Marion Renault thinks bicyclists should wear helmets, and she always wears one herself. But in a story at Slate, she writes that "helmets are simply not the road-safety panacea we want them to be." The point is brought home with a combination of two stats: American riders tend to wear helmets more than riders in other countries, but American riders also hold the rate of highest fatalities per distance traveled. The reason is that those other nations—or more precisely, drivers in those nations—have embraced bike culture far more than the US. (Think better bike lanes and less animosity on the road toward two-wheelers.) On American roads, the helmet might provide a false sense of security, writes Renault: It can protect someone from head injury if they hit a pothole and fly over the handlebars, but it won't do much if they're hit by a car or truck at 50mph.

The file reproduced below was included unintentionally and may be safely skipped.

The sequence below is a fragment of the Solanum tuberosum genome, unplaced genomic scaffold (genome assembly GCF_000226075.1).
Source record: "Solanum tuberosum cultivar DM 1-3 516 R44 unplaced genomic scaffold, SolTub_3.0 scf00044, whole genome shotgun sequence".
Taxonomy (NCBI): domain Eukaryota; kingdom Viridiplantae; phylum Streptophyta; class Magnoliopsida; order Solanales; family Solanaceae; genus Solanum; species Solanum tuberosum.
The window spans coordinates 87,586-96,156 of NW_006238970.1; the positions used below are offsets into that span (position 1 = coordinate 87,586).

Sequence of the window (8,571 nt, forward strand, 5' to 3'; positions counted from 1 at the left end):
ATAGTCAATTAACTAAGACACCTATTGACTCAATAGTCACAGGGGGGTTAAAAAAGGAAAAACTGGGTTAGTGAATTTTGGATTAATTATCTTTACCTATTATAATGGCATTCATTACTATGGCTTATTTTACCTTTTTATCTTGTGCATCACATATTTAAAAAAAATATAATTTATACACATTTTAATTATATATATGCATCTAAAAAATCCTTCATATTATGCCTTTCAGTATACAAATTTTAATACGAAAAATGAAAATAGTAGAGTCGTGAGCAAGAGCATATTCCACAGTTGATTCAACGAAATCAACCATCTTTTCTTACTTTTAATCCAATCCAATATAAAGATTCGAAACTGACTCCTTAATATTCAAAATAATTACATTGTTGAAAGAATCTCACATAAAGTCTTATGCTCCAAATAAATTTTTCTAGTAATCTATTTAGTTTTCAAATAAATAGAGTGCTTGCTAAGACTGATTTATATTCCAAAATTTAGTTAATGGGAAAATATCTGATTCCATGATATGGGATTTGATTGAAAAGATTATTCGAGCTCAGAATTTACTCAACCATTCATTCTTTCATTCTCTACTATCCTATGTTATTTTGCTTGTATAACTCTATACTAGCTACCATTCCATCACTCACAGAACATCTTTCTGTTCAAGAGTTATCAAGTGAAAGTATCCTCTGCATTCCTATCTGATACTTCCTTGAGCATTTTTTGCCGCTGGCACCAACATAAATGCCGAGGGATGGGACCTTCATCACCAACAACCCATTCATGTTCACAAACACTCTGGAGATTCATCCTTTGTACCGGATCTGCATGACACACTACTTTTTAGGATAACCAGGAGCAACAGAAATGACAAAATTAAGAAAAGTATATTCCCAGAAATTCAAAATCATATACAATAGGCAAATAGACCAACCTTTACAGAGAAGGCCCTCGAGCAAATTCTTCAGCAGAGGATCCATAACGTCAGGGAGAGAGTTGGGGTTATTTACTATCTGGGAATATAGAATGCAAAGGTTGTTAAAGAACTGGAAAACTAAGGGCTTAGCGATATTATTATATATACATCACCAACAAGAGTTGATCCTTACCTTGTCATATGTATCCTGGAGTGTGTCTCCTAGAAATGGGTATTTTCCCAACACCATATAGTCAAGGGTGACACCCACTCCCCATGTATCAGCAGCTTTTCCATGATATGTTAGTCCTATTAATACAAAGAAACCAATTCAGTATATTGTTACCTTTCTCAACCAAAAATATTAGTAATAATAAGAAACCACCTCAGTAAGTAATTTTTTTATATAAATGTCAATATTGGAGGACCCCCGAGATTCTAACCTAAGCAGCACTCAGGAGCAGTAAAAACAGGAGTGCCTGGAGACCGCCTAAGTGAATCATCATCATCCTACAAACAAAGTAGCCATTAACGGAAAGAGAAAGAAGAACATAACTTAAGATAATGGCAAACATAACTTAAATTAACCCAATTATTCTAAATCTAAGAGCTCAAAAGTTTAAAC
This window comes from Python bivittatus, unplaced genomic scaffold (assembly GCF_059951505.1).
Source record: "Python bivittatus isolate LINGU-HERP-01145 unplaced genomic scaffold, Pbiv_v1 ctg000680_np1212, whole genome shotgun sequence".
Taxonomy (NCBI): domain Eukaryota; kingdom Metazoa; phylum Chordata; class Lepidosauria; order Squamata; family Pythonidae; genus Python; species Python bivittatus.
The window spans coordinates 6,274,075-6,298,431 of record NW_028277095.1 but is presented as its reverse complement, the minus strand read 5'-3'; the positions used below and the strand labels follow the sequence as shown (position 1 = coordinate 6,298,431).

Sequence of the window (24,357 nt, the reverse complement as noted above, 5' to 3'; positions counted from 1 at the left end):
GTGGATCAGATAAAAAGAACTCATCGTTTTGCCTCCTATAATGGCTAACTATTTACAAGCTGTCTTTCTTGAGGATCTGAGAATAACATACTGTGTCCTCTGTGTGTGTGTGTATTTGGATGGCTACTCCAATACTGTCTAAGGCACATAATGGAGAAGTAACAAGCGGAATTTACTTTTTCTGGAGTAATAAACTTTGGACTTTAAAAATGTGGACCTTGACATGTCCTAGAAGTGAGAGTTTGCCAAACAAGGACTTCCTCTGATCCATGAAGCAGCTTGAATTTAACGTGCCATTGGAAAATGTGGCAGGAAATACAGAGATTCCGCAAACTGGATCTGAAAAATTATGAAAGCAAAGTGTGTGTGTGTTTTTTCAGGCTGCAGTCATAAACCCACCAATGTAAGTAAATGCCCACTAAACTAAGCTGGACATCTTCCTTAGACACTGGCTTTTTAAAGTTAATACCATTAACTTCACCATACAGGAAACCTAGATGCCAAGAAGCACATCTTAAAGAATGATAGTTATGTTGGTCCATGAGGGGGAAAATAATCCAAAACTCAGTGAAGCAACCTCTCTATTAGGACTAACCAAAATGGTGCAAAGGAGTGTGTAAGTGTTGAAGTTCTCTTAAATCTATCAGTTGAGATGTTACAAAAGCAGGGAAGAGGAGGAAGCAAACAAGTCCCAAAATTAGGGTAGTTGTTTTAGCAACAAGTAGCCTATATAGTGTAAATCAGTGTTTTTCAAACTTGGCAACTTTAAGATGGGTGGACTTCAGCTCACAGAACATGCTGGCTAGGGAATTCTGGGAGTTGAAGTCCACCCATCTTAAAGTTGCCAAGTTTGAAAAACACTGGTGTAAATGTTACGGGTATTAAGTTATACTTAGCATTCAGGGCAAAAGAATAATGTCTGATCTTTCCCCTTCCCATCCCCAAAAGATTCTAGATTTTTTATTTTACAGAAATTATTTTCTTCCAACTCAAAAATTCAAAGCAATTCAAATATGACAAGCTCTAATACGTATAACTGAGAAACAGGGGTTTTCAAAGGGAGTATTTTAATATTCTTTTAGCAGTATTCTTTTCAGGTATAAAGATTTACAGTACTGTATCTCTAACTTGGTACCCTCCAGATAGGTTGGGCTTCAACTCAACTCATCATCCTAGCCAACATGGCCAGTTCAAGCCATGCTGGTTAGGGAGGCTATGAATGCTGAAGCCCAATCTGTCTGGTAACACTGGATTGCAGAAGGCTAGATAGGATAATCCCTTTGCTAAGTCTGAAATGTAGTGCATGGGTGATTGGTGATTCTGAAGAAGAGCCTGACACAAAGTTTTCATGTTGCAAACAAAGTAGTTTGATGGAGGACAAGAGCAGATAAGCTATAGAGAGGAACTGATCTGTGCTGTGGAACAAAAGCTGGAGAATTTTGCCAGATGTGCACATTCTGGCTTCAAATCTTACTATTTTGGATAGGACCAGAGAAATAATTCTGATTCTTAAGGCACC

Despite that reality, the US tends to put the onus for bike safety solely on the bicyclist. "Asking individuals to spend money on helmets, lights, and reflective gear without investing in better transit culture ignores the fact that the real danger to cyclists comes from behind the wheel, not from behind handlebars," writes Renault. Or as Alison Dewey of the League of American Bicyclists puts it: “Looking at helmets as a solution is very shortsighted. It’s like a tertiary, or even farther down of a level, to keep you safe.” The story takes note of a study suggesting that US drivers, counterintuitively, tend to give more space to helmeted bicyclists than to non-helmeted ones. Read the full piece, which also notes that some cities (including Seattle) have dropped their helmet requirements. (Read more bicycling stories.)